The Senate Commission on Art approved the commissioning of a portrait of James Eastland in October 1999. Eastland’s record for the longest consecutive service as chairman of the Judiciary Committee and his position as president pro tempore led to the decision to honor the former senator. An advisory board composed of historians, curators, and a former Eastland staff member was established to review artists’ submissions and to provide recommendations to the commission. Herbert Abrams was selected to paint Eastland’s portrait and received the commission in 2000.
Abrams completed the portrait in 2001. Eastland is depicted in the Judiciary Committee Room in the Dirksen Senate Office Building, where the legendary senator spent so many years. Little has changed in the room since Eastland’s tenure, and Abrams shows the original 1950s walnut paneling and lighting fixtures. Of particular note is Eastland’s trademark cigar. In executing the portrait, Abrams consulted numerous photographs gathered from state and local archives. Former colleagues and staff members of the senator assisted by critiquing the portrait as it was being created.
Known for his portraits of prominent Americans, Abrams has painted presidents, cabinet members, generals, governors, senators, business and civic leaders, and famous personalities. The artist studied in New York City at the Pratt Institute and the Art Students League. He has taught art and lectured extensively. In 1997 he received an honorary doctorate from Johns Hopkins University. Abrams’s portrait of Senator Howard H. Baker, Jr., is also in the Senate Collection.
James Oliver Eastland, widely known as "Big Jim," served in the U.S. Senate for 36 years. Eastland was born in 1904 in Mississippi's Sunflower County. After practicing law and serving two terms in the Mississippi legislature, he returned to his birthplace to run the family cotton plantation.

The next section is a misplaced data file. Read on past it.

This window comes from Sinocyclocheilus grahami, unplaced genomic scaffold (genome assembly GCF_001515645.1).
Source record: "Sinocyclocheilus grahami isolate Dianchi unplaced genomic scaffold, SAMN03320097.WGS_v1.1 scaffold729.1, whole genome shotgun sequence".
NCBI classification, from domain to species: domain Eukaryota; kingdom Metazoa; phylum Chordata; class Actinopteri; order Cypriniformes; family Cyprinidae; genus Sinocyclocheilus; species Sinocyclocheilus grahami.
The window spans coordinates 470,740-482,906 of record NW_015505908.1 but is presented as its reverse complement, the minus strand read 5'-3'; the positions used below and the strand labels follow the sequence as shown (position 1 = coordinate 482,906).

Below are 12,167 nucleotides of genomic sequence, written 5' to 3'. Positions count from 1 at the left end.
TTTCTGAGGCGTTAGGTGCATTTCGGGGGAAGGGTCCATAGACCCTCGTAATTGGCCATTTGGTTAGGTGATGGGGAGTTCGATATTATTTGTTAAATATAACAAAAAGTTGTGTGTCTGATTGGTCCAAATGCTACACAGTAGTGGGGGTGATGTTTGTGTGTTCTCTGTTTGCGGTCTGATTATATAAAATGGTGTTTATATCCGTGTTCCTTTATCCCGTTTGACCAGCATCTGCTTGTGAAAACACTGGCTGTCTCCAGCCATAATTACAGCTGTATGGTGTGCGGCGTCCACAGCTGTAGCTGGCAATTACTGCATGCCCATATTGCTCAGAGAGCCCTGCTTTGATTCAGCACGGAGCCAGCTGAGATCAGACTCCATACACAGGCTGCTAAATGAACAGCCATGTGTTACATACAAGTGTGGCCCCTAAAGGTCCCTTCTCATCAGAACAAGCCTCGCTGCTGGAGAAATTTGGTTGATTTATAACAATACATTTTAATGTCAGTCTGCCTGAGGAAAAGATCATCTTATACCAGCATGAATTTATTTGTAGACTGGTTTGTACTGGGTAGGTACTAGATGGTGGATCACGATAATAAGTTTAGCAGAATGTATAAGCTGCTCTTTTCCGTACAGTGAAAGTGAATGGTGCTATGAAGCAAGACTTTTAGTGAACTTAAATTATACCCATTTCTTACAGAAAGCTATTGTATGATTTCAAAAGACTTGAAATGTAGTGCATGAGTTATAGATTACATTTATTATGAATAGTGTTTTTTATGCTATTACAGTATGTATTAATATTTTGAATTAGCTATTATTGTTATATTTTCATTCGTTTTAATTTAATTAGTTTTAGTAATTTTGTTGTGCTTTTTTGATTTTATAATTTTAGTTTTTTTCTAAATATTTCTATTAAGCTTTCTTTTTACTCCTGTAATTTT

In 1941 Eastland was appointed to fill a vacancy in the Senate created by the death of Democrat Pat Harrison–-on the agreement that he would not run in the special election to be held three months later. During his short term as a senator, Eastland earned credit for his work on agricultural issues and built a reputation that enabled him to run in the Democratic primary the following year and to defeat his replacement.
After his election to the Senate, Eastland served on the Agriculture and Judiciary Committees. In 1956 he became chairman of the Judiciary Committee, a post he held for 22 years, 9 months, and 26 days–-among the longest continuous service of any Senate committee chair. Eastland also chaired subcommittees on internal security, immigration, and soil conservation and forestry. He served as president pro tempore from 1972 to 1978.
Eastland was known for standing firm in his beliefs. Senate Majority Leader Mike Mansfield of Montana observed that, once having taken a position, James Eastland "proved almost impossible to move and indeed it requires nearly the entire Senate to budge him."  Senator Eastland asserted at the end of his long career, "I voted my convictions on everything."  He resigned from the Senate in December 1978 to give his successor, Thad Cochran, a few extra days of seniority. Eastland died in Doddsville, Mississippi, in 1986.
1. Malcolm David Scott, ed., Mississippi???s Senator James O. Eastland (Office of Senator James Eastland, n.d.).
2. ???Ex-Sen. Eastland, Civil Rights Foe, Is Dead at Age 81,??? New Orleans Times-Picayune, 20 February 1986.